St George's, Bloomsbury

Top 4 Churches Dedicated to St George in London

If you have already done your research on London, you probably know just how many churches there are within its bounds. The answer for those who are unaware of it: countless! So, with such an abundance of fascinating religious structures, there are bound to be multiple ones devoted to the same saint. Hence, today we are going to talk about the most important ones dedicated to Saint George for almost each and every one of them is awe-inspiring. If you like subtle architectural nuances, then you are bound to enjoy this list. So, without further ado, let’s get to the church-hunting (wink)!

1. St George in the East:
Sitting proudly deep like a pious bastion within the bounds of the London Borough of Tower Hamlets, the St George in the East church is one of the most exquisite religious structures affiliated with the Church of England and dedicated to the title saint in the capital city of the United Kingdom. Being one of the twelve churches put up under the Commission for Building Fifty New Churches, it was envisioned and designed by the world-famous student of Sir Christopher Wren (the gentleman responsible for dozens of churches after the Great Fire of London of 1666), Nicholas Hawksmoor between the years 1714 and 1729. Designated a Grade I listed building within the Statutory List of Buildings of Special Architectural or Historic Interest, it suffered severe damage during the London Blitz of World War II but it has since been restored and reinvigorated. Quite a contestant to begin with, eh?

2. St George the Martyr, Holborn:
Moving on to the next fine centre of piety dedicated to St George, and this time, we land deep within the bounds of the London Borough of Camden, upon Queen Square (Holborn), where the St George the Martyr, Holborn church (also known as “St George’s Holborn”) lies. Also considered one of the most awe-inspiring religious structures affiliated with the Church of England in the country, it was only fitting that it should be listed as a Grade II* structure within the Statutory List of Buildings of Special Architectural or Historic Interest. Built in 1703 by the architects Arthur Tooley and Samuel Sanders Teulon, it does St George justice with its incomparable architecture. Acquired by the Commission for Building Fifty New Churches (the aforementioned commission responsible for the twelve Queen Anne’s Churches), it was turned into a parish church in 1723.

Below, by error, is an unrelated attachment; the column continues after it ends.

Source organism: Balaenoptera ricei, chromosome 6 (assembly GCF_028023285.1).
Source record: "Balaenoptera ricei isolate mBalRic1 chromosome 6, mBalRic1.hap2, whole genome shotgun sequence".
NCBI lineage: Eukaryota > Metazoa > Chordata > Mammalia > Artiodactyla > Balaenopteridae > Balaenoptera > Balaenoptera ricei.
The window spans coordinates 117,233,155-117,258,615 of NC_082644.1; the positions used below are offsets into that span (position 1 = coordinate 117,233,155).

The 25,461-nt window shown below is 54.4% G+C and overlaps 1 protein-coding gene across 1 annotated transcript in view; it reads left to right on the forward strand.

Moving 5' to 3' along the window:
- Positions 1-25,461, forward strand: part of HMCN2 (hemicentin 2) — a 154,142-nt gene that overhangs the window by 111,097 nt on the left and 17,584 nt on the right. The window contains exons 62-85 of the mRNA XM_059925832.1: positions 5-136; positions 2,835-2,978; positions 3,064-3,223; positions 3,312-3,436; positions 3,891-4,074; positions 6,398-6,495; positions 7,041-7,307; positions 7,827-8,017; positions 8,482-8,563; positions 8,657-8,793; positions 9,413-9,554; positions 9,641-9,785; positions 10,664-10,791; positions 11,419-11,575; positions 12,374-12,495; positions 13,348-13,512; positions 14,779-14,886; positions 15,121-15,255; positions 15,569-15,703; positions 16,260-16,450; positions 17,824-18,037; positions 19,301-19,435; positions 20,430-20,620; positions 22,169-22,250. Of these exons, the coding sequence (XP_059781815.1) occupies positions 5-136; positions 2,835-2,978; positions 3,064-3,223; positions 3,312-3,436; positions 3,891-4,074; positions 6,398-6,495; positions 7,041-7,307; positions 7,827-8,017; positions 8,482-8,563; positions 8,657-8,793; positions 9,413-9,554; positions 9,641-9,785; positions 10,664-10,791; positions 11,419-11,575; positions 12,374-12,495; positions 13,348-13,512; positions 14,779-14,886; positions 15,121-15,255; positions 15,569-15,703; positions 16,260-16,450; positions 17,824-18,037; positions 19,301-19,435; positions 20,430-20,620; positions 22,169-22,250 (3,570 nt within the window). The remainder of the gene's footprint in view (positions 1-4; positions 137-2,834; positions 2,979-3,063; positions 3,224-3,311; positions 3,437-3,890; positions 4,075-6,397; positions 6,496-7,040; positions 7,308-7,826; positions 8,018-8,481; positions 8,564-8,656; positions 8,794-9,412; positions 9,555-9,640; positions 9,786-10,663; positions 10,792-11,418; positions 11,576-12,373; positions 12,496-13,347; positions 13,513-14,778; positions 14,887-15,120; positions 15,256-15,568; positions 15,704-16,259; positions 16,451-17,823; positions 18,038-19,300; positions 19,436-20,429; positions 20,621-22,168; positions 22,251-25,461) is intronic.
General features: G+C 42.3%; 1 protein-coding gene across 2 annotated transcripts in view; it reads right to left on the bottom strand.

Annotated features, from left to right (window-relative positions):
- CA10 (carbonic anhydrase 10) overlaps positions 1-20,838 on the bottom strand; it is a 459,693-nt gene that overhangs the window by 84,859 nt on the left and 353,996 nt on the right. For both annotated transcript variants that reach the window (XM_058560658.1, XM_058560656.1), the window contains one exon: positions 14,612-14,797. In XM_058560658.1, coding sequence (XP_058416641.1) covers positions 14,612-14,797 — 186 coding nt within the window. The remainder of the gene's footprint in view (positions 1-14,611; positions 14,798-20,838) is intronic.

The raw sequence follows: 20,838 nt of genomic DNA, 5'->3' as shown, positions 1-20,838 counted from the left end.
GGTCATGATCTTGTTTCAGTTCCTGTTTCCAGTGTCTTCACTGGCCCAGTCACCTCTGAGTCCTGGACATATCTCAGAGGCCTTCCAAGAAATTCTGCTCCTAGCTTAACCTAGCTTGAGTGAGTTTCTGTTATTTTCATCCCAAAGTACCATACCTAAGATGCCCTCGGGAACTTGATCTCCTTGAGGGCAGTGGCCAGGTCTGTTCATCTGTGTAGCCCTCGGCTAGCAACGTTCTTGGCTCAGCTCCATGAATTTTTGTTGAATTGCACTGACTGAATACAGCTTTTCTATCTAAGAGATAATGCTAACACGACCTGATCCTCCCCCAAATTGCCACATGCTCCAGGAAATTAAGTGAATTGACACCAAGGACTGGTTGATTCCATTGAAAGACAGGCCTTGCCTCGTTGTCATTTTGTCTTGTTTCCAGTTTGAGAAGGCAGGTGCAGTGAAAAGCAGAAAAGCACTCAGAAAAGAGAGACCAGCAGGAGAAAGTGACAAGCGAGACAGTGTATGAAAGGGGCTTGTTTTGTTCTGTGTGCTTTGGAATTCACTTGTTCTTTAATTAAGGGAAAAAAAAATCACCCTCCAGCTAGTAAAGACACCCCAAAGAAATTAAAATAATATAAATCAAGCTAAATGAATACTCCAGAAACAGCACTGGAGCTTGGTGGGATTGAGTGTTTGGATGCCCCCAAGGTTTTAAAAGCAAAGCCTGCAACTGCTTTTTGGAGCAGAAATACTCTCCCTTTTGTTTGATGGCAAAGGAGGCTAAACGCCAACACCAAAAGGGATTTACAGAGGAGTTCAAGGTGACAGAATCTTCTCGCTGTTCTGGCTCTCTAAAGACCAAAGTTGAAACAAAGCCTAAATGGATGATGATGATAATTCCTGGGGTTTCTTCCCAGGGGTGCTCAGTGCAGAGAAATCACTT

3. St George’s, Gravesend:
You may have seen countless lavish churches in your life but we assure you that none of them are as interesting as our next contestant? Why? Well, because the St George’s, Gravesend church has found a way to make itself unique: by possessing an eye-popping Pocahontas statue right in front of it. Situated in Kent, it is the third one today to be listed in the Statutory List of Buildings of Special Architectural or Historic Interest (as a Grade II* structure). Pertaining to the Diocese of Rochester and serving as Gravesend’s parish church, it also received some funding from the Commission for Building Fifty New Churches in 1710 (the commission responsible for the twelve Queen Anne’s Churches), like the previous contestants. It seems that Saint George was quite trending back then (triple wink)!

4. St George’s, Bloomsbury:
It is almost unanimously agreed that St George’s, Bloomsbury is one of the most visually striking architectural marvels spawned by the Commission for Building Fifty New Churches. Becoming one of the chief attractions of the London Borough of Camden, it has lured thousands upon thousands of visitors to it during its lifetime. Affiliated with the Church of England and considered a Grade I listed building within the Statutory List of Buildings of Special Architectural or Historic Interest, its construction was initiated in 1730. Built by Nicholas Hawksmoor (like our one and only first contestant), it presents Classical architectural style standards throughout its manifestation. And, wait! Let us not forget to mention the fact that its crypt harbours the Museum of Comedy (visitable between Thursday and Sunday) – do not leave that one out!

Did you enjoy our list? Which of the aforementioned churches have you visited and what long-lasting impressions have they left you with? Hit the comment section below and tell us all about it! See you on our next adventure, brave trailblazer!

St George the Martyr, Holborn

St George the Martyr, Holborn

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